Welcome to Perspectives, a blog of thoughts, commentary and observations ranging from autistic adolescents to intimate portraits of urban communities.

 

To Be or Cease to Be

You know the world is absurd when Chinese functionaries, who believe in nothing but their own political survival, denounce the Dalai Lama for betraying Buddhism. Why? The 79-year-old Dalai Lama, who has led Tibetan Buddhists for 64 years, has suggested he may not reincarnate himself, thus ending a line stretching back to the 14th century. Instead of cheering the demise of a sharp thorn in its side, the implacably atheistic Chinese government reacted with fury to this “frivolous and disrespectful” act.

"China follows a policy of freedom of religion and belief,” said a Foreign Ministry spokesman with a straight face, “and this naturally includes having to respect and protect the ways of passing on Tibetan Buddhism" (or as The Wire headlined, “China Will Make the Dalai Lama Reincarnate Whether He Likes It or Not”) – except, of course, the way of the Dalai Lama, who writes with delightful understatement that “no recognition or acceptance should be given to a candidate chosen for political ends by anyone, including those in the People’s Republic of China.”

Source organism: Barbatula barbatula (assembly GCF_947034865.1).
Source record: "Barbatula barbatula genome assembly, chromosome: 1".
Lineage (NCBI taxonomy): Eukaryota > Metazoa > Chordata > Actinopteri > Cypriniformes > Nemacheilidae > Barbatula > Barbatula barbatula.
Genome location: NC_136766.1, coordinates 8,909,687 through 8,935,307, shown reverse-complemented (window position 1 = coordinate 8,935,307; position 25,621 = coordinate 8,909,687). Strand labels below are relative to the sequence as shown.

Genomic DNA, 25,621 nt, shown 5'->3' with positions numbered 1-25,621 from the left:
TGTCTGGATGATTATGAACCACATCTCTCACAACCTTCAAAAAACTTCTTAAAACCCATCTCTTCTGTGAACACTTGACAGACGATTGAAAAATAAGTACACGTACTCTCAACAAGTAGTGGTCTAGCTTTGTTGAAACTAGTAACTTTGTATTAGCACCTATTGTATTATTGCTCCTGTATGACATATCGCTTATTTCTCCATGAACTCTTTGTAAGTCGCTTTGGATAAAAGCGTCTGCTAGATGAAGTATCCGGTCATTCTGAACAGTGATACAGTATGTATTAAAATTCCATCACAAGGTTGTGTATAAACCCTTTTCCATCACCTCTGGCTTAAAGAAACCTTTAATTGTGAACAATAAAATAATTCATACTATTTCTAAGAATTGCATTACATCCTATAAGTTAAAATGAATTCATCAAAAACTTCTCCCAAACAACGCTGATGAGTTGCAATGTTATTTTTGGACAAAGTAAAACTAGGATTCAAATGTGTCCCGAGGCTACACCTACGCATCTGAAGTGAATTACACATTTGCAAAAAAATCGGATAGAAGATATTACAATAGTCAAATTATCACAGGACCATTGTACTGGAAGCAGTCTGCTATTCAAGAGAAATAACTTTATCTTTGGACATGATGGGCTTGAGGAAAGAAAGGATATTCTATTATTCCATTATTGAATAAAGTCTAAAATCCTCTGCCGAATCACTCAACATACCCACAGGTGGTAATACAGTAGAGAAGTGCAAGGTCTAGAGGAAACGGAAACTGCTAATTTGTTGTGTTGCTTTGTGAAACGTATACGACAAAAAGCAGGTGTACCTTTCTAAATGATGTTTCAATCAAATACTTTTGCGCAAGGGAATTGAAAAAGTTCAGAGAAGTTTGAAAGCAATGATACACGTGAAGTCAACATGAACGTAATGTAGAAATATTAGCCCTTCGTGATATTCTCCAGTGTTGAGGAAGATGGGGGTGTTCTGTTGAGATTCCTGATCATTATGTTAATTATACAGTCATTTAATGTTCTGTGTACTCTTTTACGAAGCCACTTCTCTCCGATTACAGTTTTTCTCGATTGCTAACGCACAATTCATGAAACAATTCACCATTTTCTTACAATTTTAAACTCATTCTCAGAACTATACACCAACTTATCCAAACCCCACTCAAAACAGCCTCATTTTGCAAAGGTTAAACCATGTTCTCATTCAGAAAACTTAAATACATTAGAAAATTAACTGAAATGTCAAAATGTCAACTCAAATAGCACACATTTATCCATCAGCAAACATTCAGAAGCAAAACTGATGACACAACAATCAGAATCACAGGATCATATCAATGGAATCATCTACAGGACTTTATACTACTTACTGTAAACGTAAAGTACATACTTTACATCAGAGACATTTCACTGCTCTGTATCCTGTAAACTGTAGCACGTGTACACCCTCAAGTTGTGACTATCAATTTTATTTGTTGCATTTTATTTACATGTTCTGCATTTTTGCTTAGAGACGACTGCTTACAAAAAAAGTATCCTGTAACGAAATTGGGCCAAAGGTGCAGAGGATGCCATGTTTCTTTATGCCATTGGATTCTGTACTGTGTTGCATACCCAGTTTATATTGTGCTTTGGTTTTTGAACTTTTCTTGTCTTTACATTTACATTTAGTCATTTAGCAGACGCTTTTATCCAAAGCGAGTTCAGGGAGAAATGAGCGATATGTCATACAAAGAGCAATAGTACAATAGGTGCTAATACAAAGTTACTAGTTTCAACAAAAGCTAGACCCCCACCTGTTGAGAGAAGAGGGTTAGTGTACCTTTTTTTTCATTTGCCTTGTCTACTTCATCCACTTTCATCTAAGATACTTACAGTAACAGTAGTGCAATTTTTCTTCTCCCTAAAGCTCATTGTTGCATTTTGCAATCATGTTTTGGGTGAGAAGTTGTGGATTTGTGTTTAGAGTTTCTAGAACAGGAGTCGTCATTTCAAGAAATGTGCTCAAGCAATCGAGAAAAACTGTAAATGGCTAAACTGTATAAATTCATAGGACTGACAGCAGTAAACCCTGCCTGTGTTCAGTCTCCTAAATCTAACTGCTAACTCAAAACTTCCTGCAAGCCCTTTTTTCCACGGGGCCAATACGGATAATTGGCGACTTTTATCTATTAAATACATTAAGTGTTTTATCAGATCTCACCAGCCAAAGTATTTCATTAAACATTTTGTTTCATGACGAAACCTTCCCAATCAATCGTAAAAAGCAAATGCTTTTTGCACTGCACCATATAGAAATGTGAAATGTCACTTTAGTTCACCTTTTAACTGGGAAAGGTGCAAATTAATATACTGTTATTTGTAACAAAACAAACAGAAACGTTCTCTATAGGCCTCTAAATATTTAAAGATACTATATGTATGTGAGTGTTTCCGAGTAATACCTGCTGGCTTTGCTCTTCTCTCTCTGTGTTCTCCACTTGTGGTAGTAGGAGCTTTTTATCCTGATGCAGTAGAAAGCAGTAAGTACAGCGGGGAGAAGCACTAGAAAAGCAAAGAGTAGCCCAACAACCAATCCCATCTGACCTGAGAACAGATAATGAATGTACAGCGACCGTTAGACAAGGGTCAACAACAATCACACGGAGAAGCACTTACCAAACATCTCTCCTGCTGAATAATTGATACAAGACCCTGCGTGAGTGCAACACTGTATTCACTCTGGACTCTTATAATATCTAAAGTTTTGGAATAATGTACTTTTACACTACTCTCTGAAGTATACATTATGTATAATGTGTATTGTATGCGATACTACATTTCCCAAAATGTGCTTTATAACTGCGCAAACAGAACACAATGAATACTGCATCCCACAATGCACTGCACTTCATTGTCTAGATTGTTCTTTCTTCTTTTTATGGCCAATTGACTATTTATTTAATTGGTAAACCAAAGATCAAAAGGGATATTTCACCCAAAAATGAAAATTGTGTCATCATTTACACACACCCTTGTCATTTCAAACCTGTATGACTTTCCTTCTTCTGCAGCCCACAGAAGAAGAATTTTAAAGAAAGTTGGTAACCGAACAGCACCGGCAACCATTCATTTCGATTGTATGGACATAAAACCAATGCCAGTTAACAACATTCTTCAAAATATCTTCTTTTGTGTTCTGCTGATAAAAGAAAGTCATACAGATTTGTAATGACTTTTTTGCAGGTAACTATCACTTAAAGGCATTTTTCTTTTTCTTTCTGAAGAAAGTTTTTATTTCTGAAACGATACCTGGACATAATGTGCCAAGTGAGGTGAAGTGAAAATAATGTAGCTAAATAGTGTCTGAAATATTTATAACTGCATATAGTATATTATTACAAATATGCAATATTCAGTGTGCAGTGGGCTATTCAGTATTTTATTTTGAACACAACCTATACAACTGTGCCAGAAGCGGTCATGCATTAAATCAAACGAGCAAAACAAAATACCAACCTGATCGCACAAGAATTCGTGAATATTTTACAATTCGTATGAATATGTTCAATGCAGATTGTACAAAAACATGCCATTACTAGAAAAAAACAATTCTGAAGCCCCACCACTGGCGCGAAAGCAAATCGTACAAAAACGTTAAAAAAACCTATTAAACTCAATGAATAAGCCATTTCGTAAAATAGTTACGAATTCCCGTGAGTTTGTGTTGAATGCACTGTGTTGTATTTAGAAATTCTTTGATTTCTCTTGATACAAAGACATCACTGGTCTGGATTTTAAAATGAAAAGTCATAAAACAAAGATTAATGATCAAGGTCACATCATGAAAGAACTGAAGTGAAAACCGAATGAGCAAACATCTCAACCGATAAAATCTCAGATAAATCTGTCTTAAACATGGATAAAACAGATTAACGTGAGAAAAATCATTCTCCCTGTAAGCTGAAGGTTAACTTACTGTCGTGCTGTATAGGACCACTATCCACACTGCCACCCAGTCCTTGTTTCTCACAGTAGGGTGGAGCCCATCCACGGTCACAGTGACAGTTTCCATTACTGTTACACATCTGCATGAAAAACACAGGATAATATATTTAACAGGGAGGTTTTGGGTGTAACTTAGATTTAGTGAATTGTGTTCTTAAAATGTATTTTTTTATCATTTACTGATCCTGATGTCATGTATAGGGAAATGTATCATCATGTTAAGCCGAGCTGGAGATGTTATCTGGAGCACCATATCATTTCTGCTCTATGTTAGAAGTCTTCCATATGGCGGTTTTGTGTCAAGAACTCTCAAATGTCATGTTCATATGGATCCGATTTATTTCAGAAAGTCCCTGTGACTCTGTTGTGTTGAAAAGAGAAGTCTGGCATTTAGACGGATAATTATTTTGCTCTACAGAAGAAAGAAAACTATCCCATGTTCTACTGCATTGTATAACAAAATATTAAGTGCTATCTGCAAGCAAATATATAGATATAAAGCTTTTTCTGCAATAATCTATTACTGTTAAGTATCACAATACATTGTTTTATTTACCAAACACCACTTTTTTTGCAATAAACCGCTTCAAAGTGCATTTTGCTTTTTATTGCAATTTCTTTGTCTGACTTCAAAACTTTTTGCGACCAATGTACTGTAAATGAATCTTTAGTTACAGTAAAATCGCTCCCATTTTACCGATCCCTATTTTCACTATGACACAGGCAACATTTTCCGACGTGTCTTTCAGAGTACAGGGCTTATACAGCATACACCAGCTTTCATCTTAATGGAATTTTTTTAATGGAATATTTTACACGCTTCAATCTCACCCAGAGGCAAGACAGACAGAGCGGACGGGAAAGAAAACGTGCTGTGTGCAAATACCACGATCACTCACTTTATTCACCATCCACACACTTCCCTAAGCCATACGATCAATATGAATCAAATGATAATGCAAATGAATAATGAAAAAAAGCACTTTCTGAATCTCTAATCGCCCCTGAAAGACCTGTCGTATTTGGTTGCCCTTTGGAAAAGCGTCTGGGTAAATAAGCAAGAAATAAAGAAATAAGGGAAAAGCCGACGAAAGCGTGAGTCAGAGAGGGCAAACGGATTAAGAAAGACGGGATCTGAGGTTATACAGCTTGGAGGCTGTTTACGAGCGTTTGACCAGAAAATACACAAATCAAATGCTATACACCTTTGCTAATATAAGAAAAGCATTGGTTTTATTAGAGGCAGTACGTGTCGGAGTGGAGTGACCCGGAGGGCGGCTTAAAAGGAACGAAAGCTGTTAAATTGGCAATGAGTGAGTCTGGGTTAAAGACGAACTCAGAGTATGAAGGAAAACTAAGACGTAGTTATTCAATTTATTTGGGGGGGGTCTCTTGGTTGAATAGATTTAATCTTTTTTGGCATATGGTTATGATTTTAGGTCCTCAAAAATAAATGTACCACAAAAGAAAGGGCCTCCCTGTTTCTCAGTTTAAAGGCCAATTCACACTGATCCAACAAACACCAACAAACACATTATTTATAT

At a time when people are slaughtering each other in the name of their gods, the image of humorless Chinese bureaucrats fuming over the irreverence of a religious leader known for his sense of humor seems welcome relief. Except, of course, it’s deadly serious. As more Tibetans immolate themselves protesting China’s rule, we are reminded that repression comes in many guises and that fanaticism, whether secular or sacred, is toxic to the human soul.

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